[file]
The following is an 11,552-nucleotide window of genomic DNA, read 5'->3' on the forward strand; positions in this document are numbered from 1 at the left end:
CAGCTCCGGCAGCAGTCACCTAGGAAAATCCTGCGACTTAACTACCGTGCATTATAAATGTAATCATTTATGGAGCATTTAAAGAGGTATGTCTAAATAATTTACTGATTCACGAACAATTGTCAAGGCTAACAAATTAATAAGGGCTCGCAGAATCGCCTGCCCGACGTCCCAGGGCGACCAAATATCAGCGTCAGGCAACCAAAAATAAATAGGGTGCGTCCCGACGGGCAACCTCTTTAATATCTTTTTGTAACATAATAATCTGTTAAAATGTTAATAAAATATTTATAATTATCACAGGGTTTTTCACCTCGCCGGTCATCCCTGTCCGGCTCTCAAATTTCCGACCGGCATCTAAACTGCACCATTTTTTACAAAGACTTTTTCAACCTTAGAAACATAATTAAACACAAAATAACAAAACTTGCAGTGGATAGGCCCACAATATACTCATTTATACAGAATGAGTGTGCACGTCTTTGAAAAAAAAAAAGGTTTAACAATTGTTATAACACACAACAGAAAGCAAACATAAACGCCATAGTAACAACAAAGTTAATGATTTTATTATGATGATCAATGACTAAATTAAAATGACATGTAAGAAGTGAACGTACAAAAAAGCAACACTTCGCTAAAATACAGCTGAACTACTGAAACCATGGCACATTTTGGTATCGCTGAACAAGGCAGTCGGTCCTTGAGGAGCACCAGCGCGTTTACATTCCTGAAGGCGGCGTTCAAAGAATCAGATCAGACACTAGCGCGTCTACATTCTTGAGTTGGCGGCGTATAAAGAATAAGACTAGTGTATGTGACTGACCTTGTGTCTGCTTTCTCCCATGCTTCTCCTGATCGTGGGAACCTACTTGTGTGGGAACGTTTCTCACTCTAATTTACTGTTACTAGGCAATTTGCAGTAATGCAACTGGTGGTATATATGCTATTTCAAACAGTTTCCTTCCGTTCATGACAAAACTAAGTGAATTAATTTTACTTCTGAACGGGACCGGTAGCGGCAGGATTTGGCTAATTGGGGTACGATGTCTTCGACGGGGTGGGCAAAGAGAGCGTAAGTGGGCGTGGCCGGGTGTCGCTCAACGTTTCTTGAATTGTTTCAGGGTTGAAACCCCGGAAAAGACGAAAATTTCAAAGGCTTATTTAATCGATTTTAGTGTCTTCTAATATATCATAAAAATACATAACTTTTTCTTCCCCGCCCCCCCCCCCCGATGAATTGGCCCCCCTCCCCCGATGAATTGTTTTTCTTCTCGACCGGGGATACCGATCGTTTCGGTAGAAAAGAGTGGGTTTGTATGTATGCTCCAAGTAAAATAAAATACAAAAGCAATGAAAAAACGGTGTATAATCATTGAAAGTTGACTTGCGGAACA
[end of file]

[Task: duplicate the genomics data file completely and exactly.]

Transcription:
The following is an 11,552-nucleotide window of genomic DNA, read 5'->3' on the forward strand; positions in this document are numbered from 1 at the left end:
CAGCTCCGGCAGCAGTCACCTAGGAAAATCCTGCGACTTAACTACCGTGCATTATAAATGTAATCATTTATGGAGCATTTAAAGAGGTATGTCTAAATAATTTACTGATTCACGAACAATTGTCAAGGCTAACAAATTAATAAGGGCTCGCAGAATCGCCTGCCCGACGTCCCAGGGCGACCAAATATCAGCGTCAGGCAACCAAAAATAAATAGGGTGCGTCCCGACGGGCAACCTCTTTAATATCTTTTTGTAACATAATAATCTGTTAAAATGTTAATAAAATATTTATAATTATCACAGGGTTTTTCACCTCGCCGGTCATCCCTGTCCGGCTCTCAAATTTCCGACCGGCATCTAAACTGCACCATTTTTTACAAAGACTTTTTCAACCTTAGAAACATAATTAAACACAAAATAACAAAACTTGCAGTGGATAGGCCCACAATATACTCATTTATACAGAATGAGTGTGCACGTCTTTGAAAAAAAAAAAGGTTTAACAATTGTTATAACACACAACAGAAAGCAAACATAAACGCCATAGTAACAACAAAGTTAATGATTTTATTATGATGATCAATGACTAAATTAAAATGACATGTAAGAAGTGAACGTACAAAAAAGCAACACTTCGCTAAAATACAGCTGAACTACTGAAACCATGGCACATTTTGGTATCGCTGAACAAGGCAGTCGGTCCTTGAGGAGCACCAGCGCGTTTACATTCCTGAAGGCGGCGTTCAAAGAATCAGATCAGACACTAGCGCGTCTACATTCTTGAGTTGGCGGCGTATAAAGAATAAGACTAGTGTATGTGACTGACCTTGTGTCTGCTTTCTCCCATGCTTCTCCTGATCGTGGGAACCTACTTGTGTGGGAACGTTTCTCACTCTAATTTACTGTTACTAGGCAATTTGCAGTAATGCAACTGGTGGTATATATGCTATTTCAAACAGTTTCCTTCCGTTCATGACAAAACTAAGTGAATTAATTTTACTTCTGAACGGGACCGGTAGCGGCAGGATTTGGCTAATTGGGGTACGATGTCTTCGACGGGGTGGGCAAAGAGAGCGTAAGTGGGCGTGGCCGGGTGTCGCTCAACGTTTCTTGAATTGTTTCAGGGTTGAAACCCCGGAAAAGACGAAAATTTCAAAGGCTTATTTAATCGATTTTAGTGTCTTCTAATATATCATAAAAATACATAACTTTTTCTTCCCCGCCCCCCCCCCCCGATGAATTGGCCCCCCTCCCCCGATGAATTGTTTTTCTTCTCGACCGGGGATACCGATCGTTTCGGTAGAAAAGAGTGGGTTTGTATGTATGCTCCAAGTAAAATAAAATACAAAAGCAATGAAAAAACGGTGTATAATCATTGAAAGTTGACTTGCGGAACA